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Ladder testing...

toad67toad67 Member Posts: 13,019 ✭✭✭✭
Been reading about ladder testing and thought about trying it out. Below are two separate articles on it, but they kind of come from different pov's. The first one is more detailed, and talks about looking at ES at close range, while the second one looks at accuracy at longer ranges. Interesting reads.

Anyone tried this before, if so, thoughts or comments?

The video on number one is good.


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    nononsensenononsense Member Posts: 10,928 ✭✭✭✭
    edited November -1

    Here are a couple more good reads regarding the concept of shooting for a node. All have worthwhile information even when they vary slightly in procedures.

    What you're actually looking for is the node, a plateau or flat spot in the graphing of the loads. The best part is that it's usually a visual thing which doesn't require math to plot the points since the bullet hole is that point.

    The easiest way to see the separation of loads when shot on the same target is to move back from your usual 100 yard target. I use 300 yards as a minimum which gives me good separation and the node is easy to see. Closer than this has the shots all bunched up and this makes it difficult to find the proper node. So move back and use a larger piece of paper or target board. Concentrate on breaking each shot exactly the same way so you can evaluate the results simply. Sloppy shooting doesn't accomplish anything.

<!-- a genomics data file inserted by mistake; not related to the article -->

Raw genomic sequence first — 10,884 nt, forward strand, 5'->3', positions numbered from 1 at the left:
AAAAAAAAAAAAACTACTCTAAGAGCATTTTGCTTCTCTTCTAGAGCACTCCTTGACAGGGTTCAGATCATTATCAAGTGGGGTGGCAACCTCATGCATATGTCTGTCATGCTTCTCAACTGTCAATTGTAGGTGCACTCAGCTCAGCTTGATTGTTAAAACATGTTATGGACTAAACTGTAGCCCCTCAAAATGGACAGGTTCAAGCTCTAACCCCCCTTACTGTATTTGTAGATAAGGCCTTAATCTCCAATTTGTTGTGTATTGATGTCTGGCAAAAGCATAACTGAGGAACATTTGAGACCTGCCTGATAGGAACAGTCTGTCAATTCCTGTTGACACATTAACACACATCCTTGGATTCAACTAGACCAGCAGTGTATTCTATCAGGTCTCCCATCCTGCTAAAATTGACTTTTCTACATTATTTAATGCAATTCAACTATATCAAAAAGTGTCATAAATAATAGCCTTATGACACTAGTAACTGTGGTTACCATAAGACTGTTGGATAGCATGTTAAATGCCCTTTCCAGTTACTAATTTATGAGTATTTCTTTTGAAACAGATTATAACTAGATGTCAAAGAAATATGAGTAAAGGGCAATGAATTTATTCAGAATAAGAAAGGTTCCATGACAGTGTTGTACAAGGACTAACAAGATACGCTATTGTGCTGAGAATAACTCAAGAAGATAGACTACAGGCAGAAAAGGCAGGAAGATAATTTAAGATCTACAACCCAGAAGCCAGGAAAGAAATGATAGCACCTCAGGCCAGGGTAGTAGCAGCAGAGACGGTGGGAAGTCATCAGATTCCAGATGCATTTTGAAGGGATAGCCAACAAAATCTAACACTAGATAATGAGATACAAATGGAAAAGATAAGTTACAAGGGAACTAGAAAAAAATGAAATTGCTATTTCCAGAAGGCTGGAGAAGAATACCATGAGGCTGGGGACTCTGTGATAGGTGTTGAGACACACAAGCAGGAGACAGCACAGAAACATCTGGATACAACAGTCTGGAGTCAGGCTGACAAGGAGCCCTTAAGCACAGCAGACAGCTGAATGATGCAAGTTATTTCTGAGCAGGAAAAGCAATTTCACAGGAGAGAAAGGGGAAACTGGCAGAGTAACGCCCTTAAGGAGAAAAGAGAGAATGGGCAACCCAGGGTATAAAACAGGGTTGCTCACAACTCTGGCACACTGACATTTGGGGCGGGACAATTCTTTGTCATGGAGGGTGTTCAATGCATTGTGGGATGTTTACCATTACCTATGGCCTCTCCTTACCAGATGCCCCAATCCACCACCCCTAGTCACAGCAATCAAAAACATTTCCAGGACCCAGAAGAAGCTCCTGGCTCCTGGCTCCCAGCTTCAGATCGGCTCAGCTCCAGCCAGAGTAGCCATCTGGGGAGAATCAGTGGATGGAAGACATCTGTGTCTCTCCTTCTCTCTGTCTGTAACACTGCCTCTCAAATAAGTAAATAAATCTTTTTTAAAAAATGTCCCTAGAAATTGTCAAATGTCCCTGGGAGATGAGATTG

The reloading information given by Scott Satterlee is excellent with regard to the simplest accuracy/load testing. Short cuts have no place in this arena. Use a good scale, control the environment where you reload and practice safe reloading procedures. Consistency wins the day every time![:D] So eliminate all the voodoo which might use in the reloading room and get your procedures and practices down to the best and most repeatable.

    As an aside, ES does not necessarily tell the complete story. No one variable is responsible for load development or accuracy testing. It is a combination of variables and how they interact which leads you to the best solution. Far too many people try to pin their success on just one aspect when it is always the combination of the variables. Weather will play a significant role if only in visualizing the target (mirage) but don't downplay weather if it can affect your powder density with moisture.

    This is a graphic representation of the plateau I mentioned:


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